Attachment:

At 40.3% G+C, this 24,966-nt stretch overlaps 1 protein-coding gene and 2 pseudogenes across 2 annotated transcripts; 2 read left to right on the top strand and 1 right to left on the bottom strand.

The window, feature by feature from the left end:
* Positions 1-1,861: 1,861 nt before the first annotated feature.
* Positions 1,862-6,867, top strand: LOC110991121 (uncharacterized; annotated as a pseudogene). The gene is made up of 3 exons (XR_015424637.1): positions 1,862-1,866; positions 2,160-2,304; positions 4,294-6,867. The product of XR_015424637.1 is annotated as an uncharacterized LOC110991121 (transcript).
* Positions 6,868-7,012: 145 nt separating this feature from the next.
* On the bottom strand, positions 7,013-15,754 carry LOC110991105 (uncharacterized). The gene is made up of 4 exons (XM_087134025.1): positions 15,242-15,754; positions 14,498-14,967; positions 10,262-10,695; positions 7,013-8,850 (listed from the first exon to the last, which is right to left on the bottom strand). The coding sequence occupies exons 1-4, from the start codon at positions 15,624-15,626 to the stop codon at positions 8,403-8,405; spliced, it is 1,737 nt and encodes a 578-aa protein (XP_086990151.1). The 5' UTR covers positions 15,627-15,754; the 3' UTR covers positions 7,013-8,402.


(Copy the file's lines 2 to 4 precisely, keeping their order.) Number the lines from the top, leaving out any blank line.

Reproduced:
The window, feature by feature from the left end:
* Positions 1-1,861: 1,861 nt before the first annotated feature.
* Positions 1,862-6,867, top strand: LOC110991121 (uncharacterized; annotated as a pseudogene). The gene is made up of 3 exons (XR_015424637.1): positions 1,862-1,866; positions 2,160-2,304; positions 4,294-6,867. The product of XR_015424637.1 is annotated as an uncharacterized LOC110991121 (transcript).